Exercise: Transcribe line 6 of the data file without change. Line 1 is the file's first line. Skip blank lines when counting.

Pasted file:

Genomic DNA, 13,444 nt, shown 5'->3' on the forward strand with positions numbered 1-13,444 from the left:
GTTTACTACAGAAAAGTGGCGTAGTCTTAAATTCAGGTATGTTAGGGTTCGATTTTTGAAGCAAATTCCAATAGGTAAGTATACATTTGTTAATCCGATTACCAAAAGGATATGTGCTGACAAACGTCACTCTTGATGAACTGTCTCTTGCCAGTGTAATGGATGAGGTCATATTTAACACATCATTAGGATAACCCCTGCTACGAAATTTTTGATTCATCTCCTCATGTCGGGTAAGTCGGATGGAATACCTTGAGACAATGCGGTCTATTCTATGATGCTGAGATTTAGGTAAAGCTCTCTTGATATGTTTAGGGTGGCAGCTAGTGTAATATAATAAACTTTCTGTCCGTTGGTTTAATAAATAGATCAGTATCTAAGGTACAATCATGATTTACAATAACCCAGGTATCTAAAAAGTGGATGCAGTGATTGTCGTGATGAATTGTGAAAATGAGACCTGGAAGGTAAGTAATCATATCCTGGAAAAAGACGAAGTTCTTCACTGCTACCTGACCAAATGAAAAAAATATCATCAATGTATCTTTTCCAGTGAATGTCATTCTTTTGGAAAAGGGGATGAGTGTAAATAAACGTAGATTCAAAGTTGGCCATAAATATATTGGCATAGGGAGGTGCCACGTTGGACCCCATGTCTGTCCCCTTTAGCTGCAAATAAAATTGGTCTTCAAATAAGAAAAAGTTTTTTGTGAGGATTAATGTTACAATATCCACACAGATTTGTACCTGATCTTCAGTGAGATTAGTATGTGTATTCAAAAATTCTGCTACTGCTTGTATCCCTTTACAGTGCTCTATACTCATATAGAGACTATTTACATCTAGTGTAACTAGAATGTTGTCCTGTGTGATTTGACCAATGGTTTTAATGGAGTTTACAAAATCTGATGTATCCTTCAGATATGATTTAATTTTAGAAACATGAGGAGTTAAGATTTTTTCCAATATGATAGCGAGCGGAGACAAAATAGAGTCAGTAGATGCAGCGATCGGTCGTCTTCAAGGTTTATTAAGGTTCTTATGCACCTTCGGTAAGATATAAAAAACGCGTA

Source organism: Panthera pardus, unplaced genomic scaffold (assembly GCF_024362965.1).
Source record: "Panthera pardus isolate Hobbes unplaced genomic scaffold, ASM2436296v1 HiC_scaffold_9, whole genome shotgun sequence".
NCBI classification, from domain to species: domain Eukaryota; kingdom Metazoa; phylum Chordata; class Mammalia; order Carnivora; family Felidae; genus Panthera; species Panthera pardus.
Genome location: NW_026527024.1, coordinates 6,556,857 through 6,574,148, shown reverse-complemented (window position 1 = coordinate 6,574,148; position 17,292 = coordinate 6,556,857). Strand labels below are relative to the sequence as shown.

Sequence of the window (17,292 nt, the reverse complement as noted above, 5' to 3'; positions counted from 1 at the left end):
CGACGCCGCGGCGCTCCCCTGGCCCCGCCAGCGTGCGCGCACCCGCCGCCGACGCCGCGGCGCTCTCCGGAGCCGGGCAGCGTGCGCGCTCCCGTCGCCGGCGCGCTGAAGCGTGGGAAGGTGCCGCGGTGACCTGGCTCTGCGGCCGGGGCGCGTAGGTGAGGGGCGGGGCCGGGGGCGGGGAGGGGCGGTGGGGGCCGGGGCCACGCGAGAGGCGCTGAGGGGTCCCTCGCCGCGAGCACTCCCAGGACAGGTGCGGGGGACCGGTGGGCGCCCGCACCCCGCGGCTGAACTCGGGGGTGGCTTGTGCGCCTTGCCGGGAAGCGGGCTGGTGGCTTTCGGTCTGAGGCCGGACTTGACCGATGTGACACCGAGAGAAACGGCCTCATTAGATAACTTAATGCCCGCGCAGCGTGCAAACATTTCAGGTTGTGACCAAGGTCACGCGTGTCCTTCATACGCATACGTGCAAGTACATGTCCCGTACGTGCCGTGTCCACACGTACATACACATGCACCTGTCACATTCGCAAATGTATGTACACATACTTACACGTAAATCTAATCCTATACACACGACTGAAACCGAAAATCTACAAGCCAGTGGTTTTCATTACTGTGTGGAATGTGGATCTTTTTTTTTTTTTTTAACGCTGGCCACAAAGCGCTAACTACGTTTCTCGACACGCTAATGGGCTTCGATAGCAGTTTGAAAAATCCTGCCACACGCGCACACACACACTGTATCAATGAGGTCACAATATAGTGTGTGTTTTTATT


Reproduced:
Genome location: NW_026527024.1, coordinates 6,556,857 through 6,574,148, shown reverse-complemented (window position 1 = coordinate 6,574,148; position 17,292 = coordinate 6,556,857). Strand labels below are relative to the sequence as shown.